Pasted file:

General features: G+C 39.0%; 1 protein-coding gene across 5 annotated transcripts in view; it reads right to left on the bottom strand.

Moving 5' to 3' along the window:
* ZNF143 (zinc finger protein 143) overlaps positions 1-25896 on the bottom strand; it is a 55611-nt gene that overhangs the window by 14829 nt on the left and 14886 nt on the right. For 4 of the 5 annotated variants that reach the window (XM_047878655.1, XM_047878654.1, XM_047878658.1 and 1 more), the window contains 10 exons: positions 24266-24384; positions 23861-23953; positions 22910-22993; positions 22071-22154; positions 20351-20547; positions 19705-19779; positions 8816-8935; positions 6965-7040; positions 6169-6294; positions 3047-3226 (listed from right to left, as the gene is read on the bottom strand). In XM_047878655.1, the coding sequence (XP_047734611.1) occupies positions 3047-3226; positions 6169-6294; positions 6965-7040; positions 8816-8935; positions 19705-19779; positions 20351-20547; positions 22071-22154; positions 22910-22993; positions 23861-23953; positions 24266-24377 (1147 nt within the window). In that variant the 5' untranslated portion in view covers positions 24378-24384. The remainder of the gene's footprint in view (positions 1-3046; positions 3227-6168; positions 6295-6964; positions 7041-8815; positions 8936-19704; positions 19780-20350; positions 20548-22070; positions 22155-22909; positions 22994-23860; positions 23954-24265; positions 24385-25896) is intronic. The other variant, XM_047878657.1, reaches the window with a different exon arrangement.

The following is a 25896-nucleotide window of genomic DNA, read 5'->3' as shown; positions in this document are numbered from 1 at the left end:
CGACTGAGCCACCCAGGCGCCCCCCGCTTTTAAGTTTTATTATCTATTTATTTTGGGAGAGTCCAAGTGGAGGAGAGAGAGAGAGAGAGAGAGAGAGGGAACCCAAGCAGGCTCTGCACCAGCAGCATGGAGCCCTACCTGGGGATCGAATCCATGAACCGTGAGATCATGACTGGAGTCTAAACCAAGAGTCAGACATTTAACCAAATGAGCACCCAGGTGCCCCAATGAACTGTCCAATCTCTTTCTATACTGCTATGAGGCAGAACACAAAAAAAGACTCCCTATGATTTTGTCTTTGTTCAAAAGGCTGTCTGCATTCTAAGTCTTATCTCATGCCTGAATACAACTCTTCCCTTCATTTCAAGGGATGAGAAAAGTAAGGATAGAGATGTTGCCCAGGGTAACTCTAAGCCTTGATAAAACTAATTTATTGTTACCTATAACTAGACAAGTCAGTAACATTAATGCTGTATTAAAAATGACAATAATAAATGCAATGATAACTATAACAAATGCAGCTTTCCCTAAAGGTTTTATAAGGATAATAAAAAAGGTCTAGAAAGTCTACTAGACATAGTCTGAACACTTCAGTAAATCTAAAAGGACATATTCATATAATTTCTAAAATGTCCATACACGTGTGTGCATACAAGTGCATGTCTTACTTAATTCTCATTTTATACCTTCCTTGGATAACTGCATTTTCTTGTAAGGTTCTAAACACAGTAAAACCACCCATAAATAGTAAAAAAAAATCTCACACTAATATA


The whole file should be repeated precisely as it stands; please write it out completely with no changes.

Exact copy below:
General features: G+C 39.0%; 1 protein-coding gene across 5 annotated transcripts in view; it reads right to left on the bottom strand.

Moving 5' to 3' along the window:
* ZNF143 (zinc finger protein 143) overlaps positions 1-25896 on the bottom strand; it is a 55611-nt gene that overhangs the window by 14829 nt on the left and 14886 nt on the right. For 4 of the 5 annotated variants that reach the window (XM_047878655.1, XM_047878654.1, XM_047878658.1 and 1 more), the window contains 10 exons: positions 24266-24384; positions 23861-23953; positions 22910-22993; positions 22071-22154; positions 20351-20547; positions 19705-19779; positions 8816-8935; positions 6965-7040; positions 6169-6294; positions 3047-3226 (listed from right to left, as the gene is read on the bottom strand). In XM_047878655.1, the coding sequence (XP_047734611.1) occupies positions 3047-3226; positions 6169-6294; positions 6965-7040; positions 8816-8935; positions 19705-19779; positions 20351-20547; positions 22071-22154; positions 22910-22993; positions 23861-23953; positions 24266-24377 (1147 nt within the window). In that variant the 5' untranslated portion in view covers positions 24378-24384. The remainder of the gene's footprint in view (positions 1-3046; positions 3227-6168; positions 6295-6964; positions 7041-8815; positions 8936-19704; positions 19780-20350; positions 20548-22070; positions 22155-22909; positions 22994-23860; positions 23954-24265; positions 24385-25896) is intronic. The other variant, XM_047878657.1, reaches the window with a different exon arrangement.

The following is a 25896-nucleotide window of genomic DNA, read 5'->3' as shown; positions in this document are numbered from 1 at the left end:
CGACTGAGCCACCCAGGCGCCCCCCGCTTTTAAGTTTTATTATCTATTTATTTTGGGAGAGTCCAAGTGGAGGAGAGAGAGAGAGAGAGAGAGAGAGGGAACCCAAGCAGGCTCTGCACCAGCAGCATGGAGCCCTACCTGGGGATCGAATCCATGAACCGTGAGATCATGACTGGAGTCTAAACCAAGAGTCAGACATTTAACCAAATGAGCACCCAGGTGCCCCAATGAACTGTCCAATCTCTTTCTATACTGCTATGAGGCAGAACACAAAAAAAGACTCCCTATGATTTTGTCTTTGTTCAAAAGGCTGTCTGCATTCTAAGTCTTATCTCATGCCTGAATACAACTCTTCCCTTCATTTCAAGGGATGAGAAAAGTAAGGATAGAGATGTTGCCCAGGGTAACTCTAAGCCTTGATAAAACTAATTTATTGTTACCTATAACTAGACAAGTCAGTAACATTAATGCTGTATTAAAAATGACAATAATAAATGCAATGATAACTATAACAAATGCAGCTTTCCCTAAAGGTTTTATAAGGATAATAAAAAAGGTCTAGAAAGTCTACTAGACATAGTCTGAACACTTCAGTAAATCTAAAAGGACATATTCATATAATTTCTAAAATGTCCATACACGTGTGTGCATACAAGTGCATGTCTTACTTAATTCTCATTTTATACCTTCCTTGGATAACTGCATTTTCTTGTAAGGTTCTAAACACAGTAAAACCACCCATAAATAGTAAAAAAAAATCTCACACTAATATA